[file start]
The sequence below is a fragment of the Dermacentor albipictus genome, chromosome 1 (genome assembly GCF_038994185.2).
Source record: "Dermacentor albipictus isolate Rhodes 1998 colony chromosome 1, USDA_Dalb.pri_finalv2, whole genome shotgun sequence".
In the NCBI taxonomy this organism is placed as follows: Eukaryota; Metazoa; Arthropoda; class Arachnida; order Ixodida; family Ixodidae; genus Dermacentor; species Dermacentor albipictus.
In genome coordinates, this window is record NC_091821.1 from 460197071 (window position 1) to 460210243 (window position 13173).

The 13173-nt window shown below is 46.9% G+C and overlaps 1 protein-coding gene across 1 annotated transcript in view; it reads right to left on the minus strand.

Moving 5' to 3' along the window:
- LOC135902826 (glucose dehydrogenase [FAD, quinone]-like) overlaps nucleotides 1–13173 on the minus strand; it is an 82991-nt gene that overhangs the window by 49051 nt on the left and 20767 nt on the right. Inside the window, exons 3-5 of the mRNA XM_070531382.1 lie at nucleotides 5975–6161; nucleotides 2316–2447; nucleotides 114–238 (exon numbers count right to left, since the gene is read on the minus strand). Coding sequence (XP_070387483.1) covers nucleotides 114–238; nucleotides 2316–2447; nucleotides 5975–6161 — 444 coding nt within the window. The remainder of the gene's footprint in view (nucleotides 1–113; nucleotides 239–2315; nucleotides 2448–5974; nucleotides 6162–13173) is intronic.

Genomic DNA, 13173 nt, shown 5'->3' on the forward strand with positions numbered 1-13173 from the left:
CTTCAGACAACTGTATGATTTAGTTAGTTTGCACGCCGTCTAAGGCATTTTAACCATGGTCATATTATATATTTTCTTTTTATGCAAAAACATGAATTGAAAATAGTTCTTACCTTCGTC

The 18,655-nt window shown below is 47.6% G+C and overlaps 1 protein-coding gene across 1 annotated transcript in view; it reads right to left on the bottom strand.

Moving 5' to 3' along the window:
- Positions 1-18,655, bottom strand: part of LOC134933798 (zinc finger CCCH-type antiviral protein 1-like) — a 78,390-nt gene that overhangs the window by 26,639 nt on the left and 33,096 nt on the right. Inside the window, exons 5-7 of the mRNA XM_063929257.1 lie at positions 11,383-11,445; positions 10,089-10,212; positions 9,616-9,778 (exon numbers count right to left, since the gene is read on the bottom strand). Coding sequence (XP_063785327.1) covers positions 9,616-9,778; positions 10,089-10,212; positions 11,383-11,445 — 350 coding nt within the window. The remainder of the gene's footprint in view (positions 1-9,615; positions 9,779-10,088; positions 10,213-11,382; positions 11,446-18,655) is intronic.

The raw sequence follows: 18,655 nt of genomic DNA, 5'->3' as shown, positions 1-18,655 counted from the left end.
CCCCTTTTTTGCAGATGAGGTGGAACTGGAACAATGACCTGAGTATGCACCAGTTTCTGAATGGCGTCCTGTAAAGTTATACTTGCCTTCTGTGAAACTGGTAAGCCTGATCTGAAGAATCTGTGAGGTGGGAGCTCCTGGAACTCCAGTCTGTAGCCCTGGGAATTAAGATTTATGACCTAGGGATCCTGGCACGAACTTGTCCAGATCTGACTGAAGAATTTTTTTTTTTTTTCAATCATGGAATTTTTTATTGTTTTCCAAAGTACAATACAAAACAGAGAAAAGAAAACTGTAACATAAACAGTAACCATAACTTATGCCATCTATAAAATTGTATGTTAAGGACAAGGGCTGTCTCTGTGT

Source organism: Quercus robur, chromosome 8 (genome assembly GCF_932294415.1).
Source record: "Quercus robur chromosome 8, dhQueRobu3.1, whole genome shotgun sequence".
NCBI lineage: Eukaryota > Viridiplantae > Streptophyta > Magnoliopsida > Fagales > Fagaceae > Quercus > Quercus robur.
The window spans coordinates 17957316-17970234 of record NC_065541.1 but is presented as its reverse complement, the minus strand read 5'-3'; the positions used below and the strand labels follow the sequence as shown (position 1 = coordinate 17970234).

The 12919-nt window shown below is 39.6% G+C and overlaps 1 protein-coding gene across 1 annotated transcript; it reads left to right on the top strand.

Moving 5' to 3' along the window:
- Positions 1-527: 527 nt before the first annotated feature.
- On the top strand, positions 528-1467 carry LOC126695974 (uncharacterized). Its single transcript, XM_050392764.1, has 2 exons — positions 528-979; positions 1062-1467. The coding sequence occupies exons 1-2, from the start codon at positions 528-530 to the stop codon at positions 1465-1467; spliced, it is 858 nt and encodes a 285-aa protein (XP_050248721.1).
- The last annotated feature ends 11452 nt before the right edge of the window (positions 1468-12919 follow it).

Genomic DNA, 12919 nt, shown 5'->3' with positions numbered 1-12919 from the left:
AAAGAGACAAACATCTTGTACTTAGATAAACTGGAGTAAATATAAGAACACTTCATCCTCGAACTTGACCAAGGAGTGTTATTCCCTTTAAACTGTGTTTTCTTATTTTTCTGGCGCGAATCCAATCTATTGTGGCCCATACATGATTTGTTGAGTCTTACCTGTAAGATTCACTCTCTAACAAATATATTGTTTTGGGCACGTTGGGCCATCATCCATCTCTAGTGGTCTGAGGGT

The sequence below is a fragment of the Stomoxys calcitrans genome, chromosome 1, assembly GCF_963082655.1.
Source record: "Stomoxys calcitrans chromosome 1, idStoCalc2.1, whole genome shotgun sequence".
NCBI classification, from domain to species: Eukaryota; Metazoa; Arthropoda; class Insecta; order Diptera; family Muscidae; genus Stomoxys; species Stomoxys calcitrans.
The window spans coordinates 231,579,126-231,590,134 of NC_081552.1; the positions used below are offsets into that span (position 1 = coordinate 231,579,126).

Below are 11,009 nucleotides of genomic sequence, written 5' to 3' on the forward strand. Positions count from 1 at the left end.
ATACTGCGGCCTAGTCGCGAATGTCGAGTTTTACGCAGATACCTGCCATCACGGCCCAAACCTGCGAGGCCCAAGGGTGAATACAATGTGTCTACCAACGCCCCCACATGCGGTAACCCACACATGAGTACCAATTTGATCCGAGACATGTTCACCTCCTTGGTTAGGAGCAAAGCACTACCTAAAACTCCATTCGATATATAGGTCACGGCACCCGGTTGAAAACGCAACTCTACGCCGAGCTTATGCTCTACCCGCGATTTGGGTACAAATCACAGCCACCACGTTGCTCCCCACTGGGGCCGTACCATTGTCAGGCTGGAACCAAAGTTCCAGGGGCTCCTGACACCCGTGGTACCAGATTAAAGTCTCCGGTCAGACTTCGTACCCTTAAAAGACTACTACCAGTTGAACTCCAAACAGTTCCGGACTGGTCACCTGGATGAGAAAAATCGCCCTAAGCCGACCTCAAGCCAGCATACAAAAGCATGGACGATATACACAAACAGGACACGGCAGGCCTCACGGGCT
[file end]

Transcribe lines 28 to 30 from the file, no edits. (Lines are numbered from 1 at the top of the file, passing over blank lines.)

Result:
NCBI classification, from domain to species: Eukaryota; Metazoa; Arthropoda; class Insecta; order Diptera; family Muscidae; genus Stomoxys; species Stomoxys calcitrans.
The window spans coordinates 231,579,126-231,590,134 of NC_081552.1; the positions used below are offsets into that span (position 1 = coordinate 231,579,126).

Below are 11,009 nucleotides of genomic sequence, written 5' to 3' on the forward strand. Positions count from 1 at the left end.